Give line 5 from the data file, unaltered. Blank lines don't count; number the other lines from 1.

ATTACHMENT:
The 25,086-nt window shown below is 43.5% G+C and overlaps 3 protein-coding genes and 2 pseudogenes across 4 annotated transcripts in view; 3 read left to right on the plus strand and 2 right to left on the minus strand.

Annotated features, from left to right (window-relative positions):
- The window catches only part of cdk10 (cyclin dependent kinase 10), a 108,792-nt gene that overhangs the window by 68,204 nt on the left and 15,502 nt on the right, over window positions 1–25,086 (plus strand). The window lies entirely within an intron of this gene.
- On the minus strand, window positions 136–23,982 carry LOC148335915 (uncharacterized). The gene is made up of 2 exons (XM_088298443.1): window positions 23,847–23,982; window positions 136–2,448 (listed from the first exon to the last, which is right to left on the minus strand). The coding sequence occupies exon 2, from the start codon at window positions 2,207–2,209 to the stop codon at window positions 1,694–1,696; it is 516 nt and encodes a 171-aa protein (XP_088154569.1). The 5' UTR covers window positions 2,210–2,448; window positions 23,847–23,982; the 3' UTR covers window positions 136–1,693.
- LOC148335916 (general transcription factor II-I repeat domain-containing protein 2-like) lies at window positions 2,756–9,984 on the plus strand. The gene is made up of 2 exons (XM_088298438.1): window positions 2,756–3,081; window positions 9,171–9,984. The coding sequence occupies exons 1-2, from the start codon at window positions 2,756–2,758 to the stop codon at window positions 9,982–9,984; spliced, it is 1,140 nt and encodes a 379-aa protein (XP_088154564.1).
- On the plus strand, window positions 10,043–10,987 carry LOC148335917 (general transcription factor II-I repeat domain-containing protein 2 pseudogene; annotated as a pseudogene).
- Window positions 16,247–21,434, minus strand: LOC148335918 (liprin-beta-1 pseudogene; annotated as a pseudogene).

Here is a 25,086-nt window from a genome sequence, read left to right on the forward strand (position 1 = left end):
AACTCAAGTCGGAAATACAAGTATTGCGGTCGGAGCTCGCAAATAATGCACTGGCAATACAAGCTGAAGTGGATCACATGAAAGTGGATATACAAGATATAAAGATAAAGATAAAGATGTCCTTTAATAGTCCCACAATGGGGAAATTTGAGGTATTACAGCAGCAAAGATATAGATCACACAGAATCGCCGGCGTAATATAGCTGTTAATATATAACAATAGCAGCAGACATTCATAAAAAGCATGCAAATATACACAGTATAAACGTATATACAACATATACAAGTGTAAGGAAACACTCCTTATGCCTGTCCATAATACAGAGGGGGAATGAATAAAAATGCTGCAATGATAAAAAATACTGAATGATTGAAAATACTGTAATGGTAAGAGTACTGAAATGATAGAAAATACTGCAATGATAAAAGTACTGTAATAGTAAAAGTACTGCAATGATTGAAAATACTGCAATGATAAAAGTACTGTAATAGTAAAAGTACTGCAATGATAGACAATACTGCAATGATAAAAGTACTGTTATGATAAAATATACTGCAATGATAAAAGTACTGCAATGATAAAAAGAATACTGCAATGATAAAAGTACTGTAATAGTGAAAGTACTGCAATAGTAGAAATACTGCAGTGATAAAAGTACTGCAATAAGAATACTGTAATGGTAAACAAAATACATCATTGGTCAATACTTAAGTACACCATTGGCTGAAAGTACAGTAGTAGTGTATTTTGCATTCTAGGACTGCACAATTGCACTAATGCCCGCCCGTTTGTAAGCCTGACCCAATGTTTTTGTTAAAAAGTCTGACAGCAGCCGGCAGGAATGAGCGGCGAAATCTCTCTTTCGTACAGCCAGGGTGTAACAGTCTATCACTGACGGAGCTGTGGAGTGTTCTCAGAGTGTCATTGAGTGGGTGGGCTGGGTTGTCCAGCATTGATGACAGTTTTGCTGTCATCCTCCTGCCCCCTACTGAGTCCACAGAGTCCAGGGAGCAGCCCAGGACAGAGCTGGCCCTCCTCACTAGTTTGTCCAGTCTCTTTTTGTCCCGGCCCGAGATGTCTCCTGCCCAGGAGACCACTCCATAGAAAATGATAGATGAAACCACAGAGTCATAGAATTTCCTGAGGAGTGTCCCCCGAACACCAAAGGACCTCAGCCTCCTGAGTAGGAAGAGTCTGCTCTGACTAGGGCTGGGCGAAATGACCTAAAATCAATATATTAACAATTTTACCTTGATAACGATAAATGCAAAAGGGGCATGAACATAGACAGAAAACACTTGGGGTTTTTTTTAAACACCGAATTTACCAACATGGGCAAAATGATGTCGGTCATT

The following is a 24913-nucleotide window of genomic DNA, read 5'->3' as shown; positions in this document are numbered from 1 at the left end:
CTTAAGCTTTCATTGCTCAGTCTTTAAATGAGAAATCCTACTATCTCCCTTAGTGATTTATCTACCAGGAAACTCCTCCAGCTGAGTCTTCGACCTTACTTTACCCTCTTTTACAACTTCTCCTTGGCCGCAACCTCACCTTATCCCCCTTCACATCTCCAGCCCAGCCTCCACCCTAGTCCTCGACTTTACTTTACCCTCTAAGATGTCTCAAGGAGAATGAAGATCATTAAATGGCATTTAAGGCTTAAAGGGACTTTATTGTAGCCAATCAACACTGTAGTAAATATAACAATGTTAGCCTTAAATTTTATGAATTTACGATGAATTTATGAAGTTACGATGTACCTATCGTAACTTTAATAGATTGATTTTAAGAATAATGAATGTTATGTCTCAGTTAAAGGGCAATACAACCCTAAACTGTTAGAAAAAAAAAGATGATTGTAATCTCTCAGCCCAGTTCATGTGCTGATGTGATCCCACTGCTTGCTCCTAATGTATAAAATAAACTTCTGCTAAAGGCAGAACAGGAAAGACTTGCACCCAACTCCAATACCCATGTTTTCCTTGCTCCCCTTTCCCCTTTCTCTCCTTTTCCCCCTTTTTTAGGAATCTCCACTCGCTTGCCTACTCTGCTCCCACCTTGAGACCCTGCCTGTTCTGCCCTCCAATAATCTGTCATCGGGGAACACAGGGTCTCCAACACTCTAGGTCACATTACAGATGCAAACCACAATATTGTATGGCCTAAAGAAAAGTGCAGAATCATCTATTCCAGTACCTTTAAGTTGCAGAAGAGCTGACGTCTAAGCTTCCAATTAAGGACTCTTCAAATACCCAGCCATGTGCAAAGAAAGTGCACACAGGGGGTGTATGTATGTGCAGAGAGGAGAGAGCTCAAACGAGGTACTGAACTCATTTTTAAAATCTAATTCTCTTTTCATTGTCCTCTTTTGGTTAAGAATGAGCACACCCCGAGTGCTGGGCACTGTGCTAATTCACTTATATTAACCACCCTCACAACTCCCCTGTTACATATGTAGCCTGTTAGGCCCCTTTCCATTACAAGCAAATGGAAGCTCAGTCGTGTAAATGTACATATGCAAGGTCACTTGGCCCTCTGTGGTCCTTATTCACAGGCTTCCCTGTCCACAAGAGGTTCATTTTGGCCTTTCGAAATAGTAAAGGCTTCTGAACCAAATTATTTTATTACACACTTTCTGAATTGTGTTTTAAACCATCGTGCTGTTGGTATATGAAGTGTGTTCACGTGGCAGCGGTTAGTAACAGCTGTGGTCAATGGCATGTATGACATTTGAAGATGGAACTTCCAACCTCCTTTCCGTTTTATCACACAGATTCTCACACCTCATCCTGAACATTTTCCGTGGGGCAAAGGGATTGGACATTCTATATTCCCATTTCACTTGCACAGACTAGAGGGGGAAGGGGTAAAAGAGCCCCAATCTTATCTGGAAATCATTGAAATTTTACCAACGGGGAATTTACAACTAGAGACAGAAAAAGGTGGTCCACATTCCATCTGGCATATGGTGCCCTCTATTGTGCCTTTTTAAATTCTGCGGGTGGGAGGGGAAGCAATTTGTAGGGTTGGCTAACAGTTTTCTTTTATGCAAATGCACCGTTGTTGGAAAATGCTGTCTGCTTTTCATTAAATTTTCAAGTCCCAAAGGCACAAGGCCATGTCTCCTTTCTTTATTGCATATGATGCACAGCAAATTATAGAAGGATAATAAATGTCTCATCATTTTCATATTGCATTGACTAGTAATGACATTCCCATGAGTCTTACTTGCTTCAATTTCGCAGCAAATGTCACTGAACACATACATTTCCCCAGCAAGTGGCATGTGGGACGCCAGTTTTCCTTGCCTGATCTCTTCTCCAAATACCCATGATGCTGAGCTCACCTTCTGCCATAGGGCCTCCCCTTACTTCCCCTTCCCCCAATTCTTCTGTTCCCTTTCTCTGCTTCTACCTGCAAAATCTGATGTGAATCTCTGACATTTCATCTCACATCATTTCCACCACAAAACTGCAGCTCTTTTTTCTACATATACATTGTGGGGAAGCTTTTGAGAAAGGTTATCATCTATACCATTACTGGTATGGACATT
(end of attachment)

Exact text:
- LOC148335916 (general transcription factor II-I repeat domain-containing protein 2-like) lies at window positions 2,756–9,984 on the plus strand. The gene is made up of 2 exons (XM_088298438.1): window positions 2,756–3,081; window positions 9,171–9,984. The coding sequence occupies exons 1-2, from the start codon at window positions 2,756–2,758 to the stop codon at window positions 9,982–9,984; spliced, it is 1,140 nt and encodes a 379-aa protein (XP_088154564.1).